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Life as a professional musician can be hard these days. With children, meanwhile, it must seem to be almost impossible. For Czech one-woman-army Beata Hlavenková – she’s a pianist, highly respected improviser, renowned composer, producer and arranger all at once – the birth of her first son turned out to be a godsend, however. Not only would it inspire her to record the first album under her own name, Joy For Joel, a collection of lush, sumptuous and epically laid-out compositions for a seven-headed jazz band. But it would also help her focus on what’s really important: “Today, I have much more respect for the time without children in which I can actually work”, she now says with hindsight, “I am more focused and in a way I can be quicker and more productive. Children give you lots of joy and also responsibility – as well as a sense of meaning in life.” On Theodoros, the follow-up to her debut, Hlavenková finds that meaning in a sound world seemingly at the entirely different end of the spectrum set up by Joy For Joel: Somewhere between sparkling romantic-era composition and moody late night jazz, between rhythmical energy and quiet atmospherics, between naked expressionism and pensive inwardness. Outwardly a programmatic work relating dedicated sounds to each of the twelve months, the conceptual angle merely allows Hlavenková to become more personal than ever. Complexity and emotional immediacy are never mutually exclusive here. Or, as she puts it: “If the performance is honest, joyful and focused, complexity will not stand in the way of having a blast from the listening and being engaged.” And that, as it turns out, is an ideal shared by all of her music.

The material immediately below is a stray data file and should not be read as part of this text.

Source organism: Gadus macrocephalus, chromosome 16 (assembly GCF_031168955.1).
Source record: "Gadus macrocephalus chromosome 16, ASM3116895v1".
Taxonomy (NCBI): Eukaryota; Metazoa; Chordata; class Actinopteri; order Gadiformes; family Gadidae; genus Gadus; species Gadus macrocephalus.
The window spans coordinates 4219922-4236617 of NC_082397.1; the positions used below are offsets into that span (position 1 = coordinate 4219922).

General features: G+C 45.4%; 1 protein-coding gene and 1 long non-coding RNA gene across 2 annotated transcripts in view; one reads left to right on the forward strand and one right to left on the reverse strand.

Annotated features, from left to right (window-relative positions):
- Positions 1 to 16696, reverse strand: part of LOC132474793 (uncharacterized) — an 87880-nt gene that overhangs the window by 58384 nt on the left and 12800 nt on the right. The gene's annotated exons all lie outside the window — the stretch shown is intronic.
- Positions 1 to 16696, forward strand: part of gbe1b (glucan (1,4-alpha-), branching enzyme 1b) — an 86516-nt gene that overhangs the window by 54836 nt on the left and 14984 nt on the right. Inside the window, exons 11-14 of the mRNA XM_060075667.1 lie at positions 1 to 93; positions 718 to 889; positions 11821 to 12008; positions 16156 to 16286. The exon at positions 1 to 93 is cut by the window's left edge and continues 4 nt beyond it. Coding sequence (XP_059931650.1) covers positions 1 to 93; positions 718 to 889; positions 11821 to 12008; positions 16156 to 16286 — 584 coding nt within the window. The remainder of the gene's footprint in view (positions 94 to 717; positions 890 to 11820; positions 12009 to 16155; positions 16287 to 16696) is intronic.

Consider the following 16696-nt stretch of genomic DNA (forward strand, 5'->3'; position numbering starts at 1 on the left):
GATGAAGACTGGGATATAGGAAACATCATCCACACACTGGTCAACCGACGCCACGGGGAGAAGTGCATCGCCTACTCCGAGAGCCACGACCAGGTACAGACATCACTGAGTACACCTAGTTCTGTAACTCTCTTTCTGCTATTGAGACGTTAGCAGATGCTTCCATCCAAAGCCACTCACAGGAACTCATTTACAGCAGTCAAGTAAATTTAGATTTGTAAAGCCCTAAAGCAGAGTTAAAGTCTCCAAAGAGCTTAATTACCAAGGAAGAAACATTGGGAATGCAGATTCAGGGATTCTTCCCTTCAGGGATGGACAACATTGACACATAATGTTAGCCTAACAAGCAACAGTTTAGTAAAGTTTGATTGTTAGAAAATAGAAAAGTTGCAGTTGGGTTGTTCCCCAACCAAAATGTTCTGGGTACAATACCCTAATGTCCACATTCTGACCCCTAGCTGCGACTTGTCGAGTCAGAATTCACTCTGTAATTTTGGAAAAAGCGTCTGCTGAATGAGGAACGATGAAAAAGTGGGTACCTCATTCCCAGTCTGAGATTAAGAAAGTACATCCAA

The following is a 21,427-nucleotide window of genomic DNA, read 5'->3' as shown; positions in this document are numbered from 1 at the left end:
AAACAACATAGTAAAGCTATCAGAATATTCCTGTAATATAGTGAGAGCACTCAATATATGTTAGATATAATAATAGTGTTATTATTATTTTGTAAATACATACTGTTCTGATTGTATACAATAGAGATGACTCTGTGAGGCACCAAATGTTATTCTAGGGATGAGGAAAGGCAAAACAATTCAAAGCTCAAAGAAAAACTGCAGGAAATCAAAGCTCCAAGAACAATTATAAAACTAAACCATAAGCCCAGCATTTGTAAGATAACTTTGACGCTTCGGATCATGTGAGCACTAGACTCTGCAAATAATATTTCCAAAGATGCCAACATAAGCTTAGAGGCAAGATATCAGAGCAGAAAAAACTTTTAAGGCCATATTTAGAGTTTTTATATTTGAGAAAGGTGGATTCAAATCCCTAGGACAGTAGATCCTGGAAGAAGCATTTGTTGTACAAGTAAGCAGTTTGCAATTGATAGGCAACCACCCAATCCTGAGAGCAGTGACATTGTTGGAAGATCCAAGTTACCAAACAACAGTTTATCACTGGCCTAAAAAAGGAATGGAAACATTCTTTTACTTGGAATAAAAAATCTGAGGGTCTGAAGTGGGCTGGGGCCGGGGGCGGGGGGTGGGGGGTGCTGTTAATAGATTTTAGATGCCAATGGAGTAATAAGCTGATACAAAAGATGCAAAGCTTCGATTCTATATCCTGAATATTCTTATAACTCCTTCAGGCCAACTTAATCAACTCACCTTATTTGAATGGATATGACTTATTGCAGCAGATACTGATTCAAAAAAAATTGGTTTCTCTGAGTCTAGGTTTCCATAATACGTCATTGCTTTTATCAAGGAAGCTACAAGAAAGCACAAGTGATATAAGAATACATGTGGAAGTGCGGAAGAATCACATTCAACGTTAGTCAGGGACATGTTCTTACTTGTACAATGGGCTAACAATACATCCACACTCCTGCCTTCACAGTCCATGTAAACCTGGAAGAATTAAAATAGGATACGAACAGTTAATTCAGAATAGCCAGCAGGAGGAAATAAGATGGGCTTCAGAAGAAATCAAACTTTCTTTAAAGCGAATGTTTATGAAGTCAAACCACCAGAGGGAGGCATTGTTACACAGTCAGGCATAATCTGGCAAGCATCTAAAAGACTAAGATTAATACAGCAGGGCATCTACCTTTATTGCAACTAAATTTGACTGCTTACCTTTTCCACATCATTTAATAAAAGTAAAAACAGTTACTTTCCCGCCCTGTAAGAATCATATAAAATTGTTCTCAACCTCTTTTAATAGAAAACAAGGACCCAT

Have you already played Joy For Joel for your first-born?